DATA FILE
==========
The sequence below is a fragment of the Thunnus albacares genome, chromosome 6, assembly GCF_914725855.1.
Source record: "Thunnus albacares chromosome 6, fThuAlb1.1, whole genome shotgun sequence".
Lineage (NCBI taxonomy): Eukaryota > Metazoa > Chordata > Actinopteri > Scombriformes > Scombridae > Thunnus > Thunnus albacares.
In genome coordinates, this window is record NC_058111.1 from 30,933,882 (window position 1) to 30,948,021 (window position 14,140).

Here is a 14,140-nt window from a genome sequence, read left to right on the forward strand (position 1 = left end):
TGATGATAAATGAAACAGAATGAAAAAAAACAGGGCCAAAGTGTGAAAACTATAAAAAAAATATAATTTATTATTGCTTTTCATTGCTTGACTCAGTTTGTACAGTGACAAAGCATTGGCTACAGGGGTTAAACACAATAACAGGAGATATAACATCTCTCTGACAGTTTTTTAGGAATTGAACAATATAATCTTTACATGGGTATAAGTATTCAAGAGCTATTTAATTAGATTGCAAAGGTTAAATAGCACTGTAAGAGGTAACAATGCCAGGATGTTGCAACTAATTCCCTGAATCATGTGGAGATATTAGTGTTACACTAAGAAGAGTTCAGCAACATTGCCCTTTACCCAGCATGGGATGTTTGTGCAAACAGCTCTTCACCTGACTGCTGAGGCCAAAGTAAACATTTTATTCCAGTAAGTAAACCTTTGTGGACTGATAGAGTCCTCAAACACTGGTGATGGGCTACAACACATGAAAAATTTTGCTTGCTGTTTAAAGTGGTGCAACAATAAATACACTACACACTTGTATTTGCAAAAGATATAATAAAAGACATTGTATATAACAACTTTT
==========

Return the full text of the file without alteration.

The sequence below is a fragment of the Thunnus albacares genome, chromosome 6, assembly GCF_914725855.1.
Source record: "Thunnus albacares chromosome 6, fThuAlb1.1, whole genome shotgun sequence".
Lineage (NCBI taxonomy): Eukaryota > Metazoa > Chordata > Actinopteri > Scombriformes > Scombridae > Thunnus > Thunnus albacares.
In genome coordinates, this window is record NC_058111.1 from 30,933,882 (window position 1) to 30,948,021 (window position 14,140).

Here is a 14,140-nt window from a genome sequence, read left to right on the forward strand (position 1 = left end):
TGATGATAAATGAAACAGAATGAAAAAAAACAGGGCCAAAGTGTGAAAACTATAAAAAAAATATAATTTATTATTGCTTTTCATTGCTTGACTCAGTTTGTACAGTGACAAAGCATTGGCTACAGGGGTTAAACACAATAACAGGAGATATAACATCTCTCTGACAGTTTTTTAGGAATTGAACAATATAATCTTTACATGGGTATAAGTATTCAAGAGCTATTTAATTAGATTGCAAAGGTTAAATAGCACTGTAAGAGGTAACAATGCCAGGATGTTGCAACTAATTCCCTGAATCATGTGGAGATATTAGTGTTACACTAAGAAGAGTTCAGCAACATTGCCCTTTACCCAGCATGGGATGTTTGTGCAAACAGCTCTTCACCTGACTGCTGAGGCCAAAGTAAACATTTTATTCCAGTAAGTAAACCTTTGTGGACTGATAGAGTCCTCAAACACTGGTGATGGGCTACAACACATGAAAAATTTTGCTTGCTGTTTAAAGTGGTGCAACAATAAATACACTACACACTTGTATTTGCAAAAGATATAATAAAAGACATTGTATATAACAACTTTT